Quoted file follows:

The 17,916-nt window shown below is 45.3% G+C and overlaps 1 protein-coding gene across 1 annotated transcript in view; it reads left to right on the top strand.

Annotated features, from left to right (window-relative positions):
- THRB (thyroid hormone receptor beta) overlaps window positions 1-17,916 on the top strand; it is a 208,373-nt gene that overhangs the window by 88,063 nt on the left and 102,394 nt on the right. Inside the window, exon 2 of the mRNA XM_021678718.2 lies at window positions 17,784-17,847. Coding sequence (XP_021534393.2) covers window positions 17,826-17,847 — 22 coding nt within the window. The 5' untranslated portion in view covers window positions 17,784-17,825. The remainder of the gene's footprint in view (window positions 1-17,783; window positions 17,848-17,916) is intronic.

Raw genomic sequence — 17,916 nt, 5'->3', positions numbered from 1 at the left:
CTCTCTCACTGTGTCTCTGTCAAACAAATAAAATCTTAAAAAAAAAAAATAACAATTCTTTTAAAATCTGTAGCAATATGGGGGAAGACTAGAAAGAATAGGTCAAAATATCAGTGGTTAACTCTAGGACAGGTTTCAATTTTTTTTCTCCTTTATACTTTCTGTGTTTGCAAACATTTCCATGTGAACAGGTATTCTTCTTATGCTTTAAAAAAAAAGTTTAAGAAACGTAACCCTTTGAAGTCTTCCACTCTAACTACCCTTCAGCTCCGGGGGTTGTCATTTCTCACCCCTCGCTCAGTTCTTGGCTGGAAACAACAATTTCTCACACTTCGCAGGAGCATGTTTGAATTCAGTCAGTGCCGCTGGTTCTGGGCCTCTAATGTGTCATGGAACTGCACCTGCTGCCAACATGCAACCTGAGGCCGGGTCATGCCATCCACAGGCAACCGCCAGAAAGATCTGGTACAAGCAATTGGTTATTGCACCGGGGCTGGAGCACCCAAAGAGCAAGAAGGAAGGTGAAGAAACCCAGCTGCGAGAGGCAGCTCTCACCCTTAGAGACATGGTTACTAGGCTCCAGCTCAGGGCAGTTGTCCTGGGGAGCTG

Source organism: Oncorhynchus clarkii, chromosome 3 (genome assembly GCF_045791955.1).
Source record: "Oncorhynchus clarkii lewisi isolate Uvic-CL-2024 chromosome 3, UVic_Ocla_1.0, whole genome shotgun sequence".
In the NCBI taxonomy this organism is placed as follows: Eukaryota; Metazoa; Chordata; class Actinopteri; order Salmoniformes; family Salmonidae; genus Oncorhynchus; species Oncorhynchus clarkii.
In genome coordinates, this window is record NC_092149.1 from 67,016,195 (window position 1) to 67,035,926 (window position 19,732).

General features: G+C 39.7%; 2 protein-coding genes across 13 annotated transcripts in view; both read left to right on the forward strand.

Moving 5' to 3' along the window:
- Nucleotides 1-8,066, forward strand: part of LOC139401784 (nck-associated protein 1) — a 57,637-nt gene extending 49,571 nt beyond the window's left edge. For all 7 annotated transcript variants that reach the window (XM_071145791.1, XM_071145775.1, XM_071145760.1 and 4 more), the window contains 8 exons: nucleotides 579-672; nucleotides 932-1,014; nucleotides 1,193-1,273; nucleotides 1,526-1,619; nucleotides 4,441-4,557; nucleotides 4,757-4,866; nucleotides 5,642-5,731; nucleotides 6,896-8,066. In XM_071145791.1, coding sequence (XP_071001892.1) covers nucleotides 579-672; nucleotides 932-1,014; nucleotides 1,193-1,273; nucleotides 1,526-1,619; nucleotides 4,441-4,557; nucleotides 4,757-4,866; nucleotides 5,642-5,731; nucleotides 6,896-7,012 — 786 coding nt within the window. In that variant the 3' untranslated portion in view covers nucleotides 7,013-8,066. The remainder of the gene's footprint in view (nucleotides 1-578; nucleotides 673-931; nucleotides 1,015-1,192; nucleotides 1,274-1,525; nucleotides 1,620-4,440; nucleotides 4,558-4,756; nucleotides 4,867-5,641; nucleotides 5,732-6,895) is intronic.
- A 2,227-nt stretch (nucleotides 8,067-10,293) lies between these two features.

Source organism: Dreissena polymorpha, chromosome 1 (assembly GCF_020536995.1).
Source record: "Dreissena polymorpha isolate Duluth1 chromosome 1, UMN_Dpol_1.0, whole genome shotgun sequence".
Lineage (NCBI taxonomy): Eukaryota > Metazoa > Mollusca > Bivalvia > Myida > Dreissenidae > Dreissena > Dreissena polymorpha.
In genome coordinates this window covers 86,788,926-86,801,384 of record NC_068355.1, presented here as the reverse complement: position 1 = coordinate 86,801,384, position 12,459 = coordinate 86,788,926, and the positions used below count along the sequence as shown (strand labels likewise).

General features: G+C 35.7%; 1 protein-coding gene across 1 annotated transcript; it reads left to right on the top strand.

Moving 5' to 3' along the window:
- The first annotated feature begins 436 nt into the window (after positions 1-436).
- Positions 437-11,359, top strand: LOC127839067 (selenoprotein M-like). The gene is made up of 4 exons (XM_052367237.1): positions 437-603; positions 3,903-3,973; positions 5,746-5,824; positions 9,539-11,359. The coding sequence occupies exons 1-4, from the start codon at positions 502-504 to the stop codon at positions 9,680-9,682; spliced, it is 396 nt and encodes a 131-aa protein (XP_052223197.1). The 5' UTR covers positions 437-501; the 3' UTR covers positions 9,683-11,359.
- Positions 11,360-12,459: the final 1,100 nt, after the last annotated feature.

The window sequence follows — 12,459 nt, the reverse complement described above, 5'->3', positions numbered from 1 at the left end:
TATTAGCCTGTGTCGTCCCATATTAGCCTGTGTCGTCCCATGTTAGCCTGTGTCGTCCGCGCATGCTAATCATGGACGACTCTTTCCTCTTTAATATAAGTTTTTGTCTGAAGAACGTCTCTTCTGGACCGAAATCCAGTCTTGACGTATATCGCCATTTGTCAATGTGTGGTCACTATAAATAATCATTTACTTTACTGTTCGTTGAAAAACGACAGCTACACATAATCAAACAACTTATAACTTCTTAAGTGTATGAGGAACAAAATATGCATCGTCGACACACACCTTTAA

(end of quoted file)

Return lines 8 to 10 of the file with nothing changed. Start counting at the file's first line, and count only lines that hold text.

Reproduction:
In the NCBI taxonomy this organism is placed as follows: Eukaryota; Metazoa; Chordata; class Actinopteri; order Salmoniformes; family Salmonidae; genus Oncorhynchus; species Oncorhynchus clarkii.
In genome coordinates, this window is record NC_092149.1 from 67,016,195 (window position 1) to 67,035,926 (window position 19,732).

General features: G+C 39.7%; 2 protein-coding genes across 13 annotated transcripts in view; both read left to right on the forward strand.